Retail Roundup: Vince Struggles, Neiman Marcus Takes on More Debt, Agent Provocateur Goes Bankrupt

The vise continues to tighten on retailers as debt piles up and the environment worsens.

Vince delays financial filing, signals possible default

Contemporary label Vince has alerted the SEC that it will delay filing financial results for the fourth quarter and full 2016 fiscal year, ended Jan. 28, 2017.

The brand said the delay is due to a technology issue related to migrating the company from the system operated by Kellwood, its former parent company, to an independent set up. Getting all of its internal and external systems to integrate has resulted in additional steps, causing the delay, which the company says should be resolved in fiscal 2017.

Once the reports for the quarter and year are concluded, Vince anticipates the numbers will be affected by material asset impairment charges related to goodwill and trade name as well as an equity contribution of $1.7 million plus another future contribution to its operating subsidiary, using a portion of its $20 million cash holdings.

The company is assessing its ability to continue as a going concern within one year after its financial statements in light of current trends in the retail business environment, which has resulted in Vince lowering its projections in the past.

The brand also entered into a side letter with Bank of America, giving it the ability to borrow against a portion of the approximately $20 million in cash through July 31, 2017. Chief executive officer Brendan Hoffman said the purpose was to allow for the flexibility to operate more efficiently.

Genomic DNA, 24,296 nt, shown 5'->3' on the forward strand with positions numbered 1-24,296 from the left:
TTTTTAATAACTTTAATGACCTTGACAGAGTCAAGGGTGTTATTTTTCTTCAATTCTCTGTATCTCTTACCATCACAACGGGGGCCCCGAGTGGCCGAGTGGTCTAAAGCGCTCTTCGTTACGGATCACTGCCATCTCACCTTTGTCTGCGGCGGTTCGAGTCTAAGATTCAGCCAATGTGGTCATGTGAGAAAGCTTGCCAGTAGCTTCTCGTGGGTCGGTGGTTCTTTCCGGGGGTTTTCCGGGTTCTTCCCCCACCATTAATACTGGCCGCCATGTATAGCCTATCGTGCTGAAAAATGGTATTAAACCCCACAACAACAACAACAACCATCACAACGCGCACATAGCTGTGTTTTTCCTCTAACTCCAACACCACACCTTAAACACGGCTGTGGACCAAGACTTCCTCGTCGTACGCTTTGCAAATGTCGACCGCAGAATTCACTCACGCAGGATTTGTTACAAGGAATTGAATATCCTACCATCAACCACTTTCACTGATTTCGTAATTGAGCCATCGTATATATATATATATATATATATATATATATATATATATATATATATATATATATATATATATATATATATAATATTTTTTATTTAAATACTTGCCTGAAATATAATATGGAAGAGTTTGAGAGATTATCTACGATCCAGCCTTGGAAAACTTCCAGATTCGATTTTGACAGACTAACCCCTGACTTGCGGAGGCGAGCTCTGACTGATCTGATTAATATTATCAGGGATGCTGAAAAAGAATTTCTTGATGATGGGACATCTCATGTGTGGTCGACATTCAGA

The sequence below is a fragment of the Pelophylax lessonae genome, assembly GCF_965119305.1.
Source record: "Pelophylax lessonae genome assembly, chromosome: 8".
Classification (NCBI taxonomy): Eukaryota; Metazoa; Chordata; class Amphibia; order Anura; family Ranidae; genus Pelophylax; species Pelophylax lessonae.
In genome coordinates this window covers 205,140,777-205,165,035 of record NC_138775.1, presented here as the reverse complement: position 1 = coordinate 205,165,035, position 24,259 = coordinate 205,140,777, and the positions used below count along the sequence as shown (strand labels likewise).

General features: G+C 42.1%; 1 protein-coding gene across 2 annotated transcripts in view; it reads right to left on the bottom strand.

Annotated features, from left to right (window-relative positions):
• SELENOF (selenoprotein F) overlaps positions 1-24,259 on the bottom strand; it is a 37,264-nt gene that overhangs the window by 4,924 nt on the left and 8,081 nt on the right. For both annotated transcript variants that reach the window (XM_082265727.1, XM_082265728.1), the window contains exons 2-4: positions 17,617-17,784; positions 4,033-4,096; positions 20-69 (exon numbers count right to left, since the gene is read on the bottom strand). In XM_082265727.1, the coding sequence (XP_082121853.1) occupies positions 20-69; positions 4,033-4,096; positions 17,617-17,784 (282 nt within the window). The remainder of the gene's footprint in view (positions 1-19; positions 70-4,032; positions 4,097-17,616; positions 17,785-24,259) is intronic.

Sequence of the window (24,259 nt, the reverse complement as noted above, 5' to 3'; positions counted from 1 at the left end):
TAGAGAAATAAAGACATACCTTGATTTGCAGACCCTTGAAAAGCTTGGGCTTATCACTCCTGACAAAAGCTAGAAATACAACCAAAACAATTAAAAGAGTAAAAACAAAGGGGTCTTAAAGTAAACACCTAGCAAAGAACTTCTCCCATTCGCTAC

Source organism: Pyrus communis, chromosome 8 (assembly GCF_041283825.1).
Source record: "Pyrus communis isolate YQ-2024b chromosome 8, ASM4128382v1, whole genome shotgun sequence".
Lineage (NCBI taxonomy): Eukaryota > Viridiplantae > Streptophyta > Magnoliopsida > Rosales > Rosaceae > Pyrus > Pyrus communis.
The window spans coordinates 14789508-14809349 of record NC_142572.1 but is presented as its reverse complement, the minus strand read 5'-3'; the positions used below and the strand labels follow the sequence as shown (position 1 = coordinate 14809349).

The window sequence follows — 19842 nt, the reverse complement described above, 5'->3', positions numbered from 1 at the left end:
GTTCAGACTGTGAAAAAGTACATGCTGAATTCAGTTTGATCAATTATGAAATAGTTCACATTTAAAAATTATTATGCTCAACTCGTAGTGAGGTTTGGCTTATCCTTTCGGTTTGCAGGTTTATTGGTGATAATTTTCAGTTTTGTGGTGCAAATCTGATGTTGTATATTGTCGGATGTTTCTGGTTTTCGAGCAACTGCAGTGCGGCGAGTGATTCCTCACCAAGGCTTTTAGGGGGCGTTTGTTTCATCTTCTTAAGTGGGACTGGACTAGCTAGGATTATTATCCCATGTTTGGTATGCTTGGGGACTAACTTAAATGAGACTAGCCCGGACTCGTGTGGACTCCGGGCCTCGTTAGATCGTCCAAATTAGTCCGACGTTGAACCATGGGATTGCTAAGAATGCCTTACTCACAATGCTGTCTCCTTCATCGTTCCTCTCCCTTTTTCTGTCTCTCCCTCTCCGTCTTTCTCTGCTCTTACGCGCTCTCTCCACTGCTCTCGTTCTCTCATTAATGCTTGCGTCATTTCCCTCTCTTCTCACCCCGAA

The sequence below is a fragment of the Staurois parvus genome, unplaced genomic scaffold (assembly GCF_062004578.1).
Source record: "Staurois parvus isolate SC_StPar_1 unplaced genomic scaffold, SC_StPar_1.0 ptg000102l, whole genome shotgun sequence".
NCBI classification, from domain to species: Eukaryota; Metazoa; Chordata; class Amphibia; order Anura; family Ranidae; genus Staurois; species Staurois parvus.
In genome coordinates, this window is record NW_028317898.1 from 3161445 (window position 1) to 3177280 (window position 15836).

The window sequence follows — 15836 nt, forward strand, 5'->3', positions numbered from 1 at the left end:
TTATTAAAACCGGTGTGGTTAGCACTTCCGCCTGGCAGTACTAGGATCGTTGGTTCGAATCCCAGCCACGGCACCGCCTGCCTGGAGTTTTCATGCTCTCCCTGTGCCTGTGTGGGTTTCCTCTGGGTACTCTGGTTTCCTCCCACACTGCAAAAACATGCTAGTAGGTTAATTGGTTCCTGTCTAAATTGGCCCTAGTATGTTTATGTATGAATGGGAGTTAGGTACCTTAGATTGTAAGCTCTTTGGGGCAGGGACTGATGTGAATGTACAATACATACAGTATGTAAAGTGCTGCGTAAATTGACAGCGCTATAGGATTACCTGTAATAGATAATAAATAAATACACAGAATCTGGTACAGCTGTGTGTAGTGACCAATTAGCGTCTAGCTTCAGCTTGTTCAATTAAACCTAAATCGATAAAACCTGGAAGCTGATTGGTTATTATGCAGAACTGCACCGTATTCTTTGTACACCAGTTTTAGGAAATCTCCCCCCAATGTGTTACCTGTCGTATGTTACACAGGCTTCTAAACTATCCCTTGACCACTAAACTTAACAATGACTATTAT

“However, in light of the difficult retail environment we believe that it is prudent to consider a scenario in which we do not meet our financial covenants,” he said. “That said, we have done a lot of work to reset the brand and believe that we are taking the right strategic steps to optimize our wholesale business, expand our direct-to-consumer business and grow our international presence.”

Neiman Marcus takes on more debt

Neiman Marcus Group has elected to make payment-in-kind interest payments in lieu of cash to preserve its liquidity. According to the Dallas News, the retailer will make interest payments from April 15, 2017 to Oct. 14, 2017 by taking on new debt. NMG will issue bonds to holders to cover the 9.5% interest on the $29 million interest due on $600 million notes due 2021.

“While this may help them get through the next few months, issuance of new notes is also adding to very high debt levels,” Gimme Credit LLC analyst Kim Noland told the paper. Declining results could make the capital structure more of an issue, she said, adding she’s also monitoring capital spending.

The company reported it has $105.8 million in cash and cash equivalents on hand and $423.2 million of unused borrowing availability under its $900 million asset-based revolving credit facility.

Last month, rumors swirled that the company announced it was open to a sale, which was quickly followed by rumors that Hudson’s Bay Company might be interested.

NMG’s revenue for the second quarter, ended Jan. 28, dropped 6.1% compared to the previous year period, and comp stores were off by 6.8%.

The company has said it’s looking to remedy the issues by stocking more exclusives and working with vendors to shorten lead times, all in an effort to combat price shopping and service an increasingly buy now, wear now consumer.

Agent Provocateur files for bankruptcy in the U.S.

The U.S. operation for British lingerie firm Agent Provocateur has filed for Chapter 11 to sell assets left after the company’s U.K. bankruptcy in March following accounting irregularities, according to Market Watch.

The company agreed to sell 12 of its U.S. stores to Four Marketing Group, which also purchased its U.K. business and intellectual property. The agency has agreed to provide Agent Provocateur’s U.S. company with a $500,000 bankruptcy loan. It will also serve as a stalking horse bidder during the bankruptcy auction for the stores.

The deal with the U.K. arm cut off the U.S. business from inventory and the right to use the Agent Provocateur name, which would have resulted in a Chapter 7 filing. The U.S. business was worth between $1 million and $10 million in assets and between $10 million and $50 million in liabilities, according to court documents.

Sports Direct has a 25 percent stake in Four Marketing Group, which represents more than 30 brands.

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